As input to the report, NERSC used feedback from the Exascale Requirement Reviews, a set of workshops held from 2015-2017 in collaboration with the Oak Ridge and Argonne Leadership Computing Facilities and ESnet. In these workshops, scientists from each Office of Science programme office were asked to describe their scientific grand challenges and computational and data requirements. The workshops identified massive data rate increases from various detectors and sensors and the need for analysis, management, archiving and curation capabilities beyond what is common today. The reports that came out of these reviews also emphasized the growing complexity of scientific workflows from experimental facilities and the need to accommodate them on high performance computing (HPC) systems.
Storage systems play a critical role in supporting NERSC's mission by enabling the retention and dissemination of science data used and produced at the centre. Over the past 10 years, the total volume of data stored at NERSC has increased from 3.5 PiB to 146 PiB, growing at an annual rate of 30%, driven by a 1000x increase in system performance and 100x increase in system memory. In addition, there has been dramatic growth in experimental and observational data, and experimental facilities are increasingly turning to NERSC to meet their data analysis and storage requirements.
At the same time, the technologies underpinning traditional storage in HPC are rapidly changing. Solid-state drives are being integrated into HPC systems as a new tier of high-performance storage, shifting the role of magnetic disk media away from performance, and tape revenues are slowly declining. Economic drivers coming from Cloud and hyperscale data centre providers are altering the mass storage ecosystem as well, rapidly advancing the state of the art in object-based storage systems over POSIX-based parallel file systems. In addition, non-volatile storage-class memory is emerging as a high-performance, low-latency media for storage. The combination of these factors broadens the design space of future storage systems, creating new opportunities for innovation but also introducing new uncertainties.
"The future of storage in HPC is getting complicated, and NERSC has published a vision for how the new and emerging elements can be most effectively utilized in the next 10 years", stated Damian Hazen, group lead of the Storage Systems Group at NERSC. "Our goal was to provide a NERSC roadmap for storage through 2025 that will ensure users can make optimal use of future storage technologies and that those storage technologies will continue to meet the needs of the DOE Office of Science user community."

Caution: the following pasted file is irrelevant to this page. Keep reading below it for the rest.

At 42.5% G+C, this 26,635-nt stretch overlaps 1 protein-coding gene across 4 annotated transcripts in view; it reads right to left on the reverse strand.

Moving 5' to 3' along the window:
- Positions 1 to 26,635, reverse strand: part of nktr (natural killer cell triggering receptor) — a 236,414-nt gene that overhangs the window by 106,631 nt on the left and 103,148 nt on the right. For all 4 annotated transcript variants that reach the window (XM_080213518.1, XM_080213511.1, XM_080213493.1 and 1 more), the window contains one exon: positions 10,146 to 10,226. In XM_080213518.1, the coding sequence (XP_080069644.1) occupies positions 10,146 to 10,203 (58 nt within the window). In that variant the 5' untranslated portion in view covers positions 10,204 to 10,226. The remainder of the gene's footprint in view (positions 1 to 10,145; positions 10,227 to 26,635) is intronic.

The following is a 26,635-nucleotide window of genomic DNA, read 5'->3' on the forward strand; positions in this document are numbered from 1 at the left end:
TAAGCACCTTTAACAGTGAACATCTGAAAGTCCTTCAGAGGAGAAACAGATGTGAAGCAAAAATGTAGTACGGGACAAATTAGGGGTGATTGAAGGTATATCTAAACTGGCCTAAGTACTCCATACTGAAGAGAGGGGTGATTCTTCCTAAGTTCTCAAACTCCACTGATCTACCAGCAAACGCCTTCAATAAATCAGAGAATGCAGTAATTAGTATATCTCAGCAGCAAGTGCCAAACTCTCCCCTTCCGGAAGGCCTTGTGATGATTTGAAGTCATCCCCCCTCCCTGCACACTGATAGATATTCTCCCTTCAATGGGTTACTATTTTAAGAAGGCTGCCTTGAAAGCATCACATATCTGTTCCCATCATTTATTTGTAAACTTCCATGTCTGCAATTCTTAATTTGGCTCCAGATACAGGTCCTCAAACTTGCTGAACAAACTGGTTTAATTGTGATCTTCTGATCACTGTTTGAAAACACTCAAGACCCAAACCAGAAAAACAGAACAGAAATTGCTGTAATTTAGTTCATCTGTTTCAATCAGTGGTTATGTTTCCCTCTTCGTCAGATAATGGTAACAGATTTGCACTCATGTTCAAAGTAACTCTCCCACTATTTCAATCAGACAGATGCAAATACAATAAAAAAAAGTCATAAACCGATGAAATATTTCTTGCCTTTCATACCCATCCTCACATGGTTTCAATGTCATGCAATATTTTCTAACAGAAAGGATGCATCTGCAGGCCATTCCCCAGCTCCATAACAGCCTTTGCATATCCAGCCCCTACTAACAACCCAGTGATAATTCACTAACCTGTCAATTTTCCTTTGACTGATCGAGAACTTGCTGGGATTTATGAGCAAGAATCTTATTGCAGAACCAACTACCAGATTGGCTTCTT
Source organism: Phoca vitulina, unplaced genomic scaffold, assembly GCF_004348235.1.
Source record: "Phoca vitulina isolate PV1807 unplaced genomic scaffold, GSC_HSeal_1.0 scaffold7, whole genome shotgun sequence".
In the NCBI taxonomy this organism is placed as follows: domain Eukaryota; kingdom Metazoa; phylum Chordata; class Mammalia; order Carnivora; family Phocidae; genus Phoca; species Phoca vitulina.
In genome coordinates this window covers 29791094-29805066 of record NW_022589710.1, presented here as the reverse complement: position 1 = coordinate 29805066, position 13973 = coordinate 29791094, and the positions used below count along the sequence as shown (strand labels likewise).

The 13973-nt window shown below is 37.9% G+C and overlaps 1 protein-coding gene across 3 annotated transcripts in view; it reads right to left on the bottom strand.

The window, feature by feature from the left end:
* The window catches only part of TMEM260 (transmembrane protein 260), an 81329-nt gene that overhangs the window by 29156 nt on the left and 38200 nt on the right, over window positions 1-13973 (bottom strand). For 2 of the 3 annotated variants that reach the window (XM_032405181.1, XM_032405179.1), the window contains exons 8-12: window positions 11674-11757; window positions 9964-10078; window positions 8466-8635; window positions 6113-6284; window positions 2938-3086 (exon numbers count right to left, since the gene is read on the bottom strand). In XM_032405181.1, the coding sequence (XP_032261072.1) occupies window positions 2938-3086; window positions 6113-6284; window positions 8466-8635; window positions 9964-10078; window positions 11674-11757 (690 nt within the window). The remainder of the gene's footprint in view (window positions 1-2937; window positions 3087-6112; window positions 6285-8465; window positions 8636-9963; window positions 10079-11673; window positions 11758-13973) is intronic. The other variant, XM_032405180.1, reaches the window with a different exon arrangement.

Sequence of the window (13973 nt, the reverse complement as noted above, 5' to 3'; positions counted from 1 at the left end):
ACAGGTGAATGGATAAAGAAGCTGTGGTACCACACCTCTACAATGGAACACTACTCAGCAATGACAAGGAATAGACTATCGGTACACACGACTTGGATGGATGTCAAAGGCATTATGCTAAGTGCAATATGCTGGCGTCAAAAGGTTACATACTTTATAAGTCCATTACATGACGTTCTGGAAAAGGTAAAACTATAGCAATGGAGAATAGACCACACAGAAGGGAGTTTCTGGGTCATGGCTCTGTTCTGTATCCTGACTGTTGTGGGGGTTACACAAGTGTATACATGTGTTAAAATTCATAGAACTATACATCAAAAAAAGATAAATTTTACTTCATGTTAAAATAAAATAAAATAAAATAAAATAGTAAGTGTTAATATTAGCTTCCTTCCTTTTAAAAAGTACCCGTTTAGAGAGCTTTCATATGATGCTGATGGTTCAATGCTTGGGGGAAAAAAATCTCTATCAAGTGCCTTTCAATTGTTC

Using the requirements reviews and a detailed workload analysis, NERSC identified four data storage categories required by the user community: temporary, campaign, forever and community. In parallel, NERSC conducted storage technology deep dives and held discussions and presentations with staff at other HPC facilities to determine how these four categories can map to physical storage systems. The roadmap sets a target of implementing three tiers by 2020 and two tiers by 2025, ultimately combining different types of storage media to simplify data management for users, noted Glenn Lockwood, an HPC performance engineer at NERSC and a contributing author of the report. According to the report, the performance and scalability requirements of future systems will drive the industry toward object stores by 2025, and HPC centres such as NERSC will rely on middleware to provide familiar interfaces like POSIX and HDF5 for users who aren't ready to change the way they perform I/O.
"With this roadmap and long-term strategy, we identify areas where NERSC is positioned to provide leadership in storage in the coming decade to ensure our users are able to make the most productive use of all relevant storage technologies", stated NERSC Division Director Sudip Dosanjh.
Because of the diversity of NERSC user workloads across scientific domains, this analysis and the reference storage architecture should be relevant to HPC storage planning outside of NERSC and the DOE, the report notes.